Saturday, 19 March 2016

Book #11

Caligula by Suetonius


The biography of the brutal, crazed and incestuous Roman Emperor Caligula, who tried to appoint his own horse consul.

Written by Roman historian Suetonius, this instalment in the Little Black Classics range describes the cruel, sadistic and mad deeds of Gaius Julius Caesar Augustus Germanicus. Remembered as the most insane emperor of Rome, we're treated to recountings of his capricious killings, his wanton sex life (sisters, other men's wives, other men - he wasn't fussy), and his determination to appoint his favourite horse head of the Senate.

Caligula is a fascinating figure, particularly in that he began his reign well-respected and loved. The people rejoiced at Tiberius' death and were delighted to have Caligula appointed as emperor. Something seems to have snapped in him along the way, whether it be the stress and influence of power, or otherwise, and led to the madness of his ruling. Suetonius touches on Caligula's mental illness and insomnia to give us an insight into the mind of the man, but it must be remembered that this account relies entirely on story and rumour as all official documentation was destroyed.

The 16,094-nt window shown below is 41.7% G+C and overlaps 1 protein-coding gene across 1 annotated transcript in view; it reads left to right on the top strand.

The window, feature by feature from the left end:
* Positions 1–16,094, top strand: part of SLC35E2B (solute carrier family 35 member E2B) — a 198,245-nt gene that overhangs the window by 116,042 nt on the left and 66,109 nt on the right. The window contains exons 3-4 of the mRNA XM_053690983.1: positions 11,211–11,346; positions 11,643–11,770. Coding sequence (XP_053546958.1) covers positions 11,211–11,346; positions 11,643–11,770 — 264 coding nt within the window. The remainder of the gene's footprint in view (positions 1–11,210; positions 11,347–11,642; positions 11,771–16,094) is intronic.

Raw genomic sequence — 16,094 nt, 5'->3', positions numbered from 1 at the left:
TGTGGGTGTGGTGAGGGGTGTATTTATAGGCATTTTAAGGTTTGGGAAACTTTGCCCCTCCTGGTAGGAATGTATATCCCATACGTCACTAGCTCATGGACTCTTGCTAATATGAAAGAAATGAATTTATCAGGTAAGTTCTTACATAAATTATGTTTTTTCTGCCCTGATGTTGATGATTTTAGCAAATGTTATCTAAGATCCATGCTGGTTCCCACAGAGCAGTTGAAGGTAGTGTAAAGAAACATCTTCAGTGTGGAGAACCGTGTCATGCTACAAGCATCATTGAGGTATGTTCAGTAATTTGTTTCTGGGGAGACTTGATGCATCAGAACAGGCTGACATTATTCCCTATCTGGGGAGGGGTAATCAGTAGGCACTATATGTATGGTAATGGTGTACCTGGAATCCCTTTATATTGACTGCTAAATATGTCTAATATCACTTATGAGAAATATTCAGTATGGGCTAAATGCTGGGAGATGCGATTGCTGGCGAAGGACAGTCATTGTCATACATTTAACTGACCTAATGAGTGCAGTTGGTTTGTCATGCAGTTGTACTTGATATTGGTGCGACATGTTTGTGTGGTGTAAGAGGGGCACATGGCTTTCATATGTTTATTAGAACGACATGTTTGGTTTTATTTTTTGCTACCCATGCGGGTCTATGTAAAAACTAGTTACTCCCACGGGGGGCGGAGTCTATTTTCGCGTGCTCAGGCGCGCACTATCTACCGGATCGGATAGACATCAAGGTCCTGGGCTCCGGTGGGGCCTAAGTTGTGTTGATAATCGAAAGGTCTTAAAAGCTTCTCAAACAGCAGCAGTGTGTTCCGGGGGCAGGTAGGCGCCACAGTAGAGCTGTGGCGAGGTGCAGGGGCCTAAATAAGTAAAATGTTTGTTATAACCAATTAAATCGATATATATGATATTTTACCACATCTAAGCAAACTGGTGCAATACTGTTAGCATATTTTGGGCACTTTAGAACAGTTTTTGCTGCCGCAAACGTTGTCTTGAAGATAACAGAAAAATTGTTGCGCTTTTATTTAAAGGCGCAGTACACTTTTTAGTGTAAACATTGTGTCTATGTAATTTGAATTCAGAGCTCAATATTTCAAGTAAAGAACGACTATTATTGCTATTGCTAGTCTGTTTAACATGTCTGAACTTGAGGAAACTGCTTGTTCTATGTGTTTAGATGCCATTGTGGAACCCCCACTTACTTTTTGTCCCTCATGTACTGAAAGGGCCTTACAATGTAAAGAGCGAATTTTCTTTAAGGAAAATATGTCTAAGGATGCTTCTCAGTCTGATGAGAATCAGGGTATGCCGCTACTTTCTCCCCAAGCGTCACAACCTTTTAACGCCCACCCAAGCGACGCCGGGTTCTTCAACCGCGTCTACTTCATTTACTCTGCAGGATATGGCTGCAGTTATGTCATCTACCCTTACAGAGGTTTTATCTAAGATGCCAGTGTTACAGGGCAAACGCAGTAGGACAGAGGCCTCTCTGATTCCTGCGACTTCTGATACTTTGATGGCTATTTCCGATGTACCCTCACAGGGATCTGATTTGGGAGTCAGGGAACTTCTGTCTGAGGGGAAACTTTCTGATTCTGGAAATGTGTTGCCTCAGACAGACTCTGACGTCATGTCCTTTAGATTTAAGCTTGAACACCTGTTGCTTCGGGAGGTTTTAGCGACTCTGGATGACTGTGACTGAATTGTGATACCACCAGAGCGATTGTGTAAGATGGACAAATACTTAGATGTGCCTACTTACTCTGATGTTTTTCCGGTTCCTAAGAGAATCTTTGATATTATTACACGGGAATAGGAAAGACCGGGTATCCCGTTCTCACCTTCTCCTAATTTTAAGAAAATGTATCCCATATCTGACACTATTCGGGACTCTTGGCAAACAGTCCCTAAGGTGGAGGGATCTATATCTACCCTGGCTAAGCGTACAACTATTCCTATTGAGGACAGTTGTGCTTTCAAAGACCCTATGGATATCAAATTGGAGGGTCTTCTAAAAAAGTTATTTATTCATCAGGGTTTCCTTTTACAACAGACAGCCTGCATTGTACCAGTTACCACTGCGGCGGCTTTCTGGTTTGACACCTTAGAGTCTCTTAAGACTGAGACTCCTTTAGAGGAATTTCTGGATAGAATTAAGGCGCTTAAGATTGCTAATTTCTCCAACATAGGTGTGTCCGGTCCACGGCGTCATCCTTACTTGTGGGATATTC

Suetonius lists Caligula's deeds one after the other; a seemingly endless list of macabre whims which become a tiresome narrative with no sense of a story. This style isn't entirely engaging, however I may be greedy with my literary needs considering this was written in the first century.

An interesting look into first century Rome, and the terror and fear that can be induced by a powerful leader.

No comments: